The Proctor District
The North End’s Proctor District is named after Ontario born architect, John G. Proctor. Proctor designed many local historical treasures, including the Pierce County Courthouse (1892), the Nelson Bennet Mansion (1889) and the Wheeler Building (1889).
Proctor had built his family home on ‘Ester’ Street in South Tacoma in 1890. As the city developed it’s street system, the engineers linked ‘Ester’ Street with ‘Jefferson’ Street. The city council voted to name the new street ‘Proctor’ instead of ‘Ester’ because Proctor’s house stood on the southern end of the street.
To read more about John G. Proctor, click here.
On the southeast corner of North 26th and Adams Street stands a 100-year-old oak tree at Wheelock Public Library, a living reminder of Tacoma’s past; an ideal location for Mason Plaza. It is a comfortable place to gather, to read a book, share a story, or learn about Tacoma’s past. The space is framed by six grand sandstone columns, historic artifacts from Mason’s own 1890’s mansion. A life-size bronze statue of Mason, top hat firmly in place, hand out stretched welcoming visitors is central to the plaza.
The Allen C. Mason Plaza is a public gathering place, is the principal anchor of the Proctor Business District’s east end along N. 26th Street, which is a heavily travelled principal arterial street and transit route. It is surrounded by a strong neighborhood, is highly visible, and is handicapped and van accessible.
It is said that if you shake Mason’s hand, you will have good luck!
Mason’s Vision and Lasting Contributions
No one foresaw Tacoma’s destiny more clearly than Allen C. Mason. Some say that Mason coined the phrase, The City of Destiny, over 100 years ago. Allen Chase Mason was described by The News Tribune as “a Tacoma pioneer when others saw this place as a woody wilderness.” The Illinois school teacher and chicken farmer came to Tacoma in 1883 with $2.65 in his pocket. By the 1890s, his housing developments had turned him into a multi-millionaire. Along the way, he promoted Tacoma more than any other person, advertising Tacoma’s strengths in east coast papers through a dazzling illustration he called Tacoma’s Star of Destiny, and promoting Tacoma as a wonderful place to live. Mason was the principal developer of Tacoma’s North End. He donated the city’s first public library, developed several major buildings, including the first Elks lodge, and built the first street car line from downtown, through the Proctor District on N. 26th, and on to Point Defiance Park-the same Route 11 used by Pierce Transit today. In the panic of 1893, Mason personally bought back houses from anyone who asked, losing all his money in the process. He truly had a rare combination of vision and integrity.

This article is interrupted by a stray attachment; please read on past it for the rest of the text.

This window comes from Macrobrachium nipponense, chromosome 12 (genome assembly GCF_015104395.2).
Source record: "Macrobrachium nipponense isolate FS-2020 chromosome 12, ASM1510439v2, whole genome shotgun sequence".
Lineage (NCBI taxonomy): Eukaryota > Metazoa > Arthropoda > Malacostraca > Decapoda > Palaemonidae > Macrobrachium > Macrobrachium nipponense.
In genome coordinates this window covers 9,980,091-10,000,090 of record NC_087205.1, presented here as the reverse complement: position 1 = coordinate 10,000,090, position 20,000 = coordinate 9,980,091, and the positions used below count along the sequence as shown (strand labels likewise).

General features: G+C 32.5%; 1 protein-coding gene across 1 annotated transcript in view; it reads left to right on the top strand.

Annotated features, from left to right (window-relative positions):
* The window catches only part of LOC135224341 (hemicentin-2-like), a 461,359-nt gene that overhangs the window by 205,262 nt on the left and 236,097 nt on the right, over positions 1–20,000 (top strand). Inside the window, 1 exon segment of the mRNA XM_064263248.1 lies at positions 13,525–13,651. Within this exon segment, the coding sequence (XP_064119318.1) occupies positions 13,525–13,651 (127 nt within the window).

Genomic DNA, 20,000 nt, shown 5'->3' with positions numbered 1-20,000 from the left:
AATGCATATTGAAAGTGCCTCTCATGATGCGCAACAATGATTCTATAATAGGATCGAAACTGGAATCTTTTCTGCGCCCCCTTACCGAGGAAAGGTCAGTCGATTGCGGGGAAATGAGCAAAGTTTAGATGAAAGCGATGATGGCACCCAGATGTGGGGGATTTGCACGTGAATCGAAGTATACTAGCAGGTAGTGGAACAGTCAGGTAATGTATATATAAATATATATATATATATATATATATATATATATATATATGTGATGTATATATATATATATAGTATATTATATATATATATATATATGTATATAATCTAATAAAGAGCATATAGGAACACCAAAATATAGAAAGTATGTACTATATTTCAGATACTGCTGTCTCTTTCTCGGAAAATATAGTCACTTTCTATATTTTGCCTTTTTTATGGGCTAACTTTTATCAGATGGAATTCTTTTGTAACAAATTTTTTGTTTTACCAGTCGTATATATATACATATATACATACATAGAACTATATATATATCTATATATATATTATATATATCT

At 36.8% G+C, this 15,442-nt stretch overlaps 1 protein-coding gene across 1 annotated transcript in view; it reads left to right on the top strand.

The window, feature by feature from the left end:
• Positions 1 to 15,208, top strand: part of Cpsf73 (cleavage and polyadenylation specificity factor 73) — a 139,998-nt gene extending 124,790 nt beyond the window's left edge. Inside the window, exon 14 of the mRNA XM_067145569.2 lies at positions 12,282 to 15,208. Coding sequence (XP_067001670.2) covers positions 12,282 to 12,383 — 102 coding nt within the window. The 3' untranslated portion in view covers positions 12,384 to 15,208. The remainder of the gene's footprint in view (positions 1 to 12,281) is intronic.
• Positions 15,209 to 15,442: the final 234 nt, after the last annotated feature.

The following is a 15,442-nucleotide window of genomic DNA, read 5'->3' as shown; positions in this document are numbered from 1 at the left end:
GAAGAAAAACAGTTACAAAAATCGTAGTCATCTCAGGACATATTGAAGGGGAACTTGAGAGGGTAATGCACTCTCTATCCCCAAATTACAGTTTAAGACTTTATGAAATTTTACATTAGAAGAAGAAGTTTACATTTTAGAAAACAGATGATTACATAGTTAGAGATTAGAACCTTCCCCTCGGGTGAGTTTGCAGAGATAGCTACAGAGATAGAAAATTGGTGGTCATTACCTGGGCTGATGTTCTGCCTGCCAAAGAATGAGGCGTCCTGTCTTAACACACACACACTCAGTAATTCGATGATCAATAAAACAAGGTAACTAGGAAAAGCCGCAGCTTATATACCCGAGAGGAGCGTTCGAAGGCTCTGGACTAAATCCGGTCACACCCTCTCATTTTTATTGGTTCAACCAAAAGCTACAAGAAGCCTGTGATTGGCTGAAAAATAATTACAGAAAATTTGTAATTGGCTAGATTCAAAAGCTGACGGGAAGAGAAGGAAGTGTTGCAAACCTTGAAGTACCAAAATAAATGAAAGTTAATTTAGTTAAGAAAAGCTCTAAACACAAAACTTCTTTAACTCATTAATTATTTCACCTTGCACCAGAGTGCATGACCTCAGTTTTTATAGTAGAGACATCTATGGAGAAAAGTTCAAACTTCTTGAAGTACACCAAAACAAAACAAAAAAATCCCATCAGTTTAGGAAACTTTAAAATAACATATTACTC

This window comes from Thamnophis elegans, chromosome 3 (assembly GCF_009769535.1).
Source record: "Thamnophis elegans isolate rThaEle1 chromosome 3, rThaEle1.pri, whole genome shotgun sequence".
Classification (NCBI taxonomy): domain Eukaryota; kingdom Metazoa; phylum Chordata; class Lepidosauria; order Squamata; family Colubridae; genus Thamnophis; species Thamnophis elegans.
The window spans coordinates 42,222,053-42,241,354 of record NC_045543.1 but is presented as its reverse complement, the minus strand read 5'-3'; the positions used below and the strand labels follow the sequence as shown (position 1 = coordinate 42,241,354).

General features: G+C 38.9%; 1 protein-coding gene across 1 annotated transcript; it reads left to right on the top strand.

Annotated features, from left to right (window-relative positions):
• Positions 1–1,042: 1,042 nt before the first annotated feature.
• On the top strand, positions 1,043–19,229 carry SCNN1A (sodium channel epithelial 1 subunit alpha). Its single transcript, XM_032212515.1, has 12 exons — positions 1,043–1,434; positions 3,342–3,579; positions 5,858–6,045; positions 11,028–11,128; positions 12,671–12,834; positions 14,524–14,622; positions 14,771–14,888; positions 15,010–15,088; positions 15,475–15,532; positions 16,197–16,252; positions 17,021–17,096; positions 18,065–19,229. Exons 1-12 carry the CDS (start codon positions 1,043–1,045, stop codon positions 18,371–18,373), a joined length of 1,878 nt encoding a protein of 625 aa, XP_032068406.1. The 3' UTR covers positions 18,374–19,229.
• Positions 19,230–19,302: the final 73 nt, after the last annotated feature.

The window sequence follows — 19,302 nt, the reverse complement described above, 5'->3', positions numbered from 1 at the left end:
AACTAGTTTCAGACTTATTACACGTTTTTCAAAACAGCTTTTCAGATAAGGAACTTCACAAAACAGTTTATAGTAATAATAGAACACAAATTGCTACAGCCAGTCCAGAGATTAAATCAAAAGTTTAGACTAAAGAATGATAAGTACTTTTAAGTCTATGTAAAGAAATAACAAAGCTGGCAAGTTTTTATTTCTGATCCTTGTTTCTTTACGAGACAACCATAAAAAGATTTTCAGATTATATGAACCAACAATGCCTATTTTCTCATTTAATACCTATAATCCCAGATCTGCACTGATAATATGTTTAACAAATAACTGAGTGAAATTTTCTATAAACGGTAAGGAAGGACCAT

Star of Destiny
A 5′ diameter, bronze rendition of Mason’s Star of Destiny is imbedded in the plaza’s surface. It contains over 100 slogans proclaiming Tacoma’s attributes. The star is very interesting and is easily readable. It is a main focal point of the Plaza, Tacoma’s North End, and the Proctor Business District. To see a larger version of the Star of Destiny, click here, or personally view the plaza.
The plaza is a reminder that many familiar landmarks bear the names of real people from the past, with rich stories of their own. Mason Plaza serves as a tribute to Tacoma’s history, and a permanent expression of the community’s commitment to art, culture, and local heritage. And, it serves as one of the very few public interpretive places of Tacoma’s important history.